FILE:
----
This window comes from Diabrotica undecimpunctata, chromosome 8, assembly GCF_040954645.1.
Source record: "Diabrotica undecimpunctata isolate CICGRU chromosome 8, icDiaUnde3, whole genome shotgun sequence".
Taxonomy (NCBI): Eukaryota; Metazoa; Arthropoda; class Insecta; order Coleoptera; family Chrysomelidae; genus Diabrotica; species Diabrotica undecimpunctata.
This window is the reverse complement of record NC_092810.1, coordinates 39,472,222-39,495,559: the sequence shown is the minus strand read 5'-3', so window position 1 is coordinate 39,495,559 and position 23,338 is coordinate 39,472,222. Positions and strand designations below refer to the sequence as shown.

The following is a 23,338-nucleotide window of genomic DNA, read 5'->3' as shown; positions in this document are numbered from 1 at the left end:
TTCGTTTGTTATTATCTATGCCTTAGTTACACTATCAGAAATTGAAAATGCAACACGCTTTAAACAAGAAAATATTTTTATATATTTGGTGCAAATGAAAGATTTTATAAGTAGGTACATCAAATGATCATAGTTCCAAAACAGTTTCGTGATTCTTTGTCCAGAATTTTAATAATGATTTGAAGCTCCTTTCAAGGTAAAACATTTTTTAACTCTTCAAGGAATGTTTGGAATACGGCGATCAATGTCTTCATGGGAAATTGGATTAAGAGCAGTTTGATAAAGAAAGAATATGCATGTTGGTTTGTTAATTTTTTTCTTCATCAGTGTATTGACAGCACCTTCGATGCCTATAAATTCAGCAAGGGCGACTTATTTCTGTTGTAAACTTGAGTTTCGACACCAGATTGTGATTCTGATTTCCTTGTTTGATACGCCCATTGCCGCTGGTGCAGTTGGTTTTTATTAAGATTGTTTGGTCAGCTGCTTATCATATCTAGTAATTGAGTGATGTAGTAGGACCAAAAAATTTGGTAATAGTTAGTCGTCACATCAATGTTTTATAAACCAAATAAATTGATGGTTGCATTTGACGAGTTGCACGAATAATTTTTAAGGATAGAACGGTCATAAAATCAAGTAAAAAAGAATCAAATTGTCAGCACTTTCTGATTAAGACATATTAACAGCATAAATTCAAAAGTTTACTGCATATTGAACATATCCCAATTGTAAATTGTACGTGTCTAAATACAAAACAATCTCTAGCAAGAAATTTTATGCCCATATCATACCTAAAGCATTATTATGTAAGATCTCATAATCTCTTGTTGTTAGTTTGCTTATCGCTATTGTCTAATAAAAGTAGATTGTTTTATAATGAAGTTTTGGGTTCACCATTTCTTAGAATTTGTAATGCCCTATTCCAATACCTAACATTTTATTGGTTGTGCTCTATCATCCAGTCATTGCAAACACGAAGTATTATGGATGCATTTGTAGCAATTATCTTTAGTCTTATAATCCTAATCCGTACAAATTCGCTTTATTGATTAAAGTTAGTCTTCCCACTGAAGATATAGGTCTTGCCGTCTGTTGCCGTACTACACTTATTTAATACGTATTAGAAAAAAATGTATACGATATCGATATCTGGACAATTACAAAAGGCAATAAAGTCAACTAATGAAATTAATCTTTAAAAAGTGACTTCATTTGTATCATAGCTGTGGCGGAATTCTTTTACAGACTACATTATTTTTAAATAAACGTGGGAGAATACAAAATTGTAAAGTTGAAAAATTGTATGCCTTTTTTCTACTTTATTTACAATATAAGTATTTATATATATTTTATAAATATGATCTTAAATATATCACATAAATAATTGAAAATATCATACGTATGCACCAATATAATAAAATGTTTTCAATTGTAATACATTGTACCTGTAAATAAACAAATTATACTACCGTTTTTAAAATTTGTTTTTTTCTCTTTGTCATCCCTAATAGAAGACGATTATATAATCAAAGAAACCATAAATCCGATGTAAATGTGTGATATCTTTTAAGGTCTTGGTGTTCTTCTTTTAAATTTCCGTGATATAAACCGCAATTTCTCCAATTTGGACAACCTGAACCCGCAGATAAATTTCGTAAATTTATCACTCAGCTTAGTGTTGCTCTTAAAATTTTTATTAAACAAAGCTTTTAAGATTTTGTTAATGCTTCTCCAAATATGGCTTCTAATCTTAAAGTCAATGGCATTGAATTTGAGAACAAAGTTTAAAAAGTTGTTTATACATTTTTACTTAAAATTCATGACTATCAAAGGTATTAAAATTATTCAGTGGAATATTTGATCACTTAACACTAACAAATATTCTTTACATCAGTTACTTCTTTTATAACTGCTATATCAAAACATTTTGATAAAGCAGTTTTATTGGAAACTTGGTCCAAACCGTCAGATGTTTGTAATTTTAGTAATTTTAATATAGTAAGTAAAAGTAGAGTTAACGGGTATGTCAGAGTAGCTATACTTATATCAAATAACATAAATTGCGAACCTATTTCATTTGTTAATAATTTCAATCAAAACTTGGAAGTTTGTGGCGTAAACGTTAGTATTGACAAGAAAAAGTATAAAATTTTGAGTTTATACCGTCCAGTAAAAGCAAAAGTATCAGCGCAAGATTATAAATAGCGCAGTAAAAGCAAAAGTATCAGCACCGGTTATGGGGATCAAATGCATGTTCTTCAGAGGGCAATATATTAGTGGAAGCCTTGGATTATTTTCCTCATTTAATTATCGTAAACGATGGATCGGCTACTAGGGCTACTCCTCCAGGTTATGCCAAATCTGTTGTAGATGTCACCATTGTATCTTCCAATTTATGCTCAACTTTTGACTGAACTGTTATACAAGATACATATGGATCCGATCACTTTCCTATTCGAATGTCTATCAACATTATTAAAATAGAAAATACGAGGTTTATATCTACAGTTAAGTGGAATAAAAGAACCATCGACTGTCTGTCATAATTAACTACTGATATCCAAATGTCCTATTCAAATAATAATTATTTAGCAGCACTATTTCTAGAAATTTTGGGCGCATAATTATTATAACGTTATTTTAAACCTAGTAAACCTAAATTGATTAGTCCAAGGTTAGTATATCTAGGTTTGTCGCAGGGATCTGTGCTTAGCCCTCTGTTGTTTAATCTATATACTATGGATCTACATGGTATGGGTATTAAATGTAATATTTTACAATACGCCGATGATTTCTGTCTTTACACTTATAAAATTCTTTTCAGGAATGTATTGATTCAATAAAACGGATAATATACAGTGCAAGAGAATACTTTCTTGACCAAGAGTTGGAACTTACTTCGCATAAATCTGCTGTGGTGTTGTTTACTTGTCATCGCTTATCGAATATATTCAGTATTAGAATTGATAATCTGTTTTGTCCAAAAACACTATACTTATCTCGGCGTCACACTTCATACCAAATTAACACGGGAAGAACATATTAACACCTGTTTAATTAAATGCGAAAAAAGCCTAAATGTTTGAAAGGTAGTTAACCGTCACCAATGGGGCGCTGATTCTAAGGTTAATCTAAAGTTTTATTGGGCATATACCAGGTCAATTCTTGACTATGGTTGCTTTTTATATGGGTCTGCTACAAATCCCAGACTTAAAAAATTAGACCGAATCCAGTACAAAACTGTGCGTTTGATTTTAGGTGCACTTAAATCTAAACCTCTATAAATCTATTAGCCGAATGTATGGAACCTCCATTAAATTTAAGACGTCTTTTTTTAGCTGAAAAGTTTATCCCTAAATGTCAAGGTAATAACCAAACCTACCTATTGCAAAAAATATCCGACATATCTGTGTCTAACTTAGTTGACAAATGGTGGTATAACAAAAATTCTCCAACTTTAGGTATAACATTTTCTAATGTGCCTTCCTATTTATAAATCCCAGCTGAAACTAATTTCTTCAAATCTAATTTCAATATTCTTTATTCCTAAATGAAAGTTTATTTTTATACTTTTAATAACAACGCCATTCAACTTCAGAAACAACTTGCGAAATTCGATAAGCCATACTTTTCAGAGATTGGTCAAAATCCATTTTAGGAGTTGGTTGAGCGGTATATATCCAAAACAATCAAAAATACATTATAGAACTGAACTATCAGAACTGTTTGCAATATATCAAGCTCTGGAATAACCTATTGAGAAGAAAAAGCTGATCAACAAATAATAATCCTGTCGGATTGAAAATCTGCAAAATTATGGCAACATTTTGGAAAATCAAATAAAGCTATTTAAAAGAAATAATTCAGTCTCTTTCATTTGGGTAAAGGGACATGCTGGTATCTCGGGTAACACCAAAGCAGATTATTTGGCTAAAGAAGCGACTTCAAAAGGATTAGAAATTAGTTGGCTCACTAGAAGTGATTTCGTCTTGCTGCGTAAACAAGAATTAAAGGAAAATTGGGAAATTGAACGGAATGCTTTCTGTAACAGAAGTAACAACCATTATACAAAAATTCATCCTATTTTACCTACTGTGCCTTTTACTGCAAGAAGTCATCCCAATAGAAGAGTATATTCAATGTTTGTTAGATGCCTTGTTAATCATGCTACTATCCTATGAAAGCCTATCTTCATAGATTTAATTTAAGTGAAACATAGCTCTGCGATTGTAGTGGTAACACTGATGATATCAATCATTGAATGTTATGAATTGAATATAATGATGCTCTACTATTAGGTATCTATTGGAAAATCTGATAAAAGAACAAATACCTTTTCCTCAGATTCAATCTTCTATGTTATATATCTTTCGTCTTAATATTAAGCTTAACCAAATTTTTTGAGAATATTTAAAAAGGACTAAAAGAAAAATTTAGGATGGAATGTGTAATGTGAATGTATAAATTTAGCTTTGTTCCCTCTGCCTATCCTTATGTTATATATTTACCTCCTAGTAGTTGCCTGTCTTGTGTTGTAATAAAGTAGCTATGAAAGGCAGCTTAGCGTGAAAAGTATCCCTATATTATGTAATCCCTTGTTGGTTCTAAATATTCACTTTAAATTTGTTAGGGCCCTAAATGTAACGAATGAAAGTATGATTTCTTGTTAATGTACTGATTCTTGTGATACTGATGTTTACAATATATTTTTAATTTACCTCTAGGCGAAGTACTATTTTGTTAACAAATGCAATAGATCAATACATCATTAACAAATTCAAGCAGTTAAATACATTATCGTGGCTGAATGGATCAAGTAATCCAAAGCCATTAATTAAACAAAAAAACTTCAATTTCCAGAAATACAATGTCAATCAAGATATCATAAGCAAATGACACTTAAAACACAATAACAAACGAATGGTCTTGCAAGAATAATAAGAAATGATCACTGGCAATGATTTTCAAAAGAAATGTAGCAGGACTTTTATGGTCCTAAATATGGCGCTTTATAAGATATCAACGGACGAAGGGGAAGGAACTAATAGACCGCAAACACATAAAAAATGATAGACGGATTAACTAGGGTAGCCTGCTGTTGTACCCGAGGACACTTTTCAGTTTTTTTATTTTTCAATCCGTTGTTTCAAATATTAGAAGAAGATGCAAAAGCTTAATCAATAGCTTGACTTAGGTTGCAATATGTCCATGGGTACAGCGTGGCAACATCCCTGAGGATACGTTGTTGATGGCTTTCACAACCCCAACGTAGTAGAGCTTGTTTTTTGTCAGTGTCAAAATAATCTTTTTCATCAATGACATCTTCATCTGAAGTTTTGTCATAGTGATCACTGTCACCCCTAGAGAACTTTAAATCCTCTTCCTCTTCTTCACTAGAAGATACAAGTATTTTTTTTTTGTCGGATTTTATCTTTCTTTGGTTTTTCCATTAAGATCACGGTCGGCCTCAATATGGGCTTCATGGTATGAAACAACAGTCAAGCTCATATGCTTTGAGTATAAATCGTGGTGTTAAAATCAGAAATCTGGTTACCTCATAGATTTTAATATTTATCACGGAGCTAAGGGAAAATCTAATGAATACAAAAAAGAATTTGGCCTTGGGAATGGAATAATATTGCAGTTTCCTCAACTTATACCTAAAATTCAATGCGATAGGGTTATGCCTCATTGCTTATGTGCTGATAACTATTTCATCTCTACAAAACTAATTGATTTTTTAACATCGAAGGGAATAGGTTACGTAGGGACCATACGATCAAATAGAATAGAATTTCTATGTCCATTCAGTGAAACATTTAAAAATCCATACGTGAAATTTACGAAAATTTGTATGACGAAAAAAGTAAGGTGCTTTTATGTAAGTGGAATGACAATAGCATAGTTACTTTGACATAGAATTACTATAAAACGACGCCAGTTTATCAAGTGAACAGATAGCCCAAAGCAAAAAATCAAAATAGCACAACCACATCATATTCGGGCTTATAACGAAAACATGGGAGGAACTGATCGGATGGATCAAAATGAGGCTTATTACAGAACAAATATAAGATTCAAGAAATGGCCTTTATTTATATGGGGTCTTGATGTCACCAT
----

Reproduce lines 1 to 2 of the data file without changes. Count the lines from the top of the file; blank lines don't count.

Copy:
This window comes from Diabrotica undecimpunctata, chromosome 8, assembly GCF_040954645.1.
Source record: "Diabrotica undecimpunctata isolate CICGRU chromosome 8, icDiaUnde3, whole genome shotgun sequence".